This week, President Donald Trump came under fire for his Twitter activity, including blocking other users and tweeting about a pending case regarding his executive order for a a six-country travel ban. Although Trump has made headlines for his Twitter account in the past, some of his most recent activity has Twitter users questioning the constitutionality and legal implications of his online behavior.

Trump blocks critics

On Tuesday, the Knights First Amendment Institute at Columbia University wrote a letter to Trump asking him to unblock Twitter users who posted content which disagreed or otherwise critiqued his actions.

The use of the block feature on Twitter is typically used to prevent other users from interacting with them personally. For most users, the use of this feature is not considered a violation of the law or Twitter's user policies. However, on Tuesday, White House press secretary Sean Spicer confirmed at a press conference that tweets coming from Trump's Twitter account are also to be considered official White House statements. However, when users, particularly those in the US, are blocked from seeing such statements from public officials like Trump, it can lead to questions of transparency, which will inevitably lead to legal implications.

Furthermore, it is also likely that Trump's staff tweets for him.

In such a case, blocking users would generate little to no effect, besides prohibit individuals from voicing concerns to him as an elected official. The Knights First Amendment Institute also argued that such blocking interferes with First Amendment right because it obstructs freedom of speech in a "designated public forum."

However, it is yet to be determined by legislators whether social media is truly considered a public forum, further complicating the case.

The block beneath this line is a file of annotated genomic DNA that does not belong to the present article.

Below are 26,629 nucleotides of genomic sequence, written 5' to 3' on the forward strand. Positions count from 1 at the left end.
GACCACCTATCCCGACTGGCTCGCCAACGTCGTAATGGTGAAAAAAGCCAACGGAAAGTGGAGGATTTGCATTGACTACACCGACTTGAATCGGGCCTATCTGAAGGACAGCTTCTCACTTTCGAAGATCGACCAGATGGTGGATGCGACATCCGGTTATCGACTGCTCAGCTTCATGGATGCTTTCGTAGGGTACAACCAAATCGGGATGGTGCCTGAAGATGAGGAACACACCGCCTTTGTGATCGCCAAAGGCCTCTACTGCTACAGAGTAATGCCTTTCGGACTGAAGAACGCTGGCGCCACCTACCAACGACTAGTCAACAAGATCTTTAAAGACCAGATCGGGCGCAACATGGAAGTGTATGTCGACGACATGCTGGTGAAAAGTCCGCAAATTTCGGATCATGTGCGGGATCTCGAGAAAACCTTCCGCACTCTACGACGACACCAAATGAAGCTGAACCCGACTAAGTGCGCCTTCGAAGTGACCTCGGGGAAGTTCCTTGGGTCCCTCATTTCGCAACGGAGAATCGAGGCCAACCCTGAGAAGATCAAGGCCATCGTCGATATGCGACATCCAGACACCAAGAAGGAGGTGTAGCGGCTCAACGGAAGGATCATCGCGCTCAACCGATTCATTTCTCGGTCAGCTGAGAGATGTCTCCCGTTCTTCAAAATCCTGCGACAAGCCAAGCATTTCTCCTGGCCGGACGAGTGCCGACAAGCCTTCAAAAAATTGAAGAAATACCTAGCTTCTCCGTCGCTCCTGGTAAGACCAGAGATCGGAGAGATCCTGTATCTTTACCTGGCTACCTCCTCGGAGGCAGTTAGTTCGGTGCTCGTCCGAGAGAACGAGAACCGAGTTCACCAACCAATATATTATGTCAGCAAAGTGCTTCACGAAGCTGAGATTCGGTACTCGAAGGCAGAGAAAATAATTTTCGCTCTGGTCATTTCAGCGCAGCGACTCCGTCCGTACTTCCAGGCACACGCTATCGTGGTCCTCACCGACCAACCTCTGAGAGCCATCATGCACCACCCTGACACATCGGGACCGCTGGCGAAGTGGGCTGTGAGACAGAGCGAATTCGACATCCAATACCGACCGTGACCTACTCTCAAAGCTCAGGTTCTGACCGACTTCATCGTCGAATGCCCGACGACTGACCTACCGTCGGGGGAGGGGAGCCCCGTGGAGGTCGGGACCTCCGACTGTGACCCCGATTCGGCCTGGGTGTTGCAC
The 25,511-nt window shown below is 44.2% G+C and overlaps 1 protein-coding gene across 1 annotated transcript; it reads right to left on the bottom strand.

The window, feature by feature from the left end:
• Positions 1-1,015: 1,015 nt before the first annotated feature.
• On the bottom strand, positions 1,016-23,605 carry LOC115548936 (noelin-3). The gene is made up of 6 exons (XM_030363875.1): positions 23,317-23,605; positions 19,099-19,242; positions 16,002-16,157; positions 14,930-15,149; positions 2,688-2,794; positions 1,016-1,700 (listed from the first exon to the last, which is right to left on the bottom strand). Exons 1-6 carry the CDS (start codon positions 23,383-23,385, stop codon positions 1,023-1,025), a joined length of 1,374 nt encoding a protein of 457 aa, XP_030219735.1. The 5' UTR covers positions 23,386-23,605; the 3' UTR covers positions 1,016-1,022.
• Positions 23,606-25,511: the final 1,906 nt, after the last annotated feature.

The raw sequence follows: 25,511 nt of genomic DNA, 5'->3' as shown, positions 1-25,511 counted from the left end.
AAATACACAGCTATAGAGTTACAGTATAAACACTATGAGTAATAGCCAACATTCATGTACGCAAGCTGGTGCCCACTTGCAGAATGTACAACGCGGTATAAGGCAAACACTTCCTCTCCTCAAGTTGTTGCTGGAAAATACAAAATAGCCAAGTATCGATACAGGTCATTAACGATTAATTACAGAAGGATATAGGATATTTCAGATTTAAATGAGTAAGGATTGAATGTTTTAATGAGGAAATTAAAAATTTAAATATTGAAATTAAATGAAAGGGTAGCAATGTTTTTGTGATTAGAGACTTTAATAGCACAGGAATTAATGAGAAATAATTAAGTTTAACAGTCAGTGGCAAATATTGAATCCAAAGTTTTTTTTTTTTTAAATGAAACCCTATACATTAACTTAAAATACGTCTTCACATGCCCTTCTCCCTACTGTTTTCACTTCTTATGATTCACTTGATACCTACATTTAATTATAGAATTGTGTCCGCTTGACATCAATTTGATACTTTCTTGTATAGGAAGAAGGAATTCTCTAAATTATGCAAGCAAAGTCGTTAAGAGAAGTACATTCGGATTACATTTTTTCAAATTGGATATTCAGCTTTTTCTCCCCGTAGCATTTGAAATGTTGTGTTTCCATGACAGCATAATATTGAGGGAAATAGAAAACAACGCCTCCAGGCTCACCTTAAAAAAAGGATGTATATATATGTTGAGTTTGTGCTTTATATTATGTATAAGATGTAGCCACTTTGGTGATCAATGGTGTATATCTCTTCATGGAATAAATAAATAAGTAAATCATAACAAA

Another argument made was that blocking users on Twitter would not violate the First Amendment, especially since the First Amendment concerns regarding Trump's tweets were directed at his personal Twitter account @realDonaldTrump, not his White House @POTUS account.

Tweeting about the travel ban

Also, this week, a tweet was posted on Trump's Twitter account regarding the petitioned Supreme Court case concerning the issue of his executive order for a six-country travel ban.

The revised travel ban, originally including Iraq, now only includes Sudan, Libya, Iran, Yemen, Syria, and Somalia. Although Trump's legal counsel has advised him against referring to his executive order as a travel ban, Trump has continued to do so, as demonstrated by a tweet earlier this week.

That afternoon, the American Civil Liberties Union posted a tweet in response to Trump's post, stating that it might use his post against him in a Supreme Court argument.

Some legal experts predicted that the tweet could negatively impact his pending travel ban case.

Others believed that Trump's tweets were not a legal issue.

"As a constitutional matter, as a legal matter, it should make absolutely no difference," said David B. Rivkin Jr., a lawyer for previous Republican administrations, to the New York Times.

The recent advent of Social Media Law would make this case an unprecedented challenge for the Supreme Court.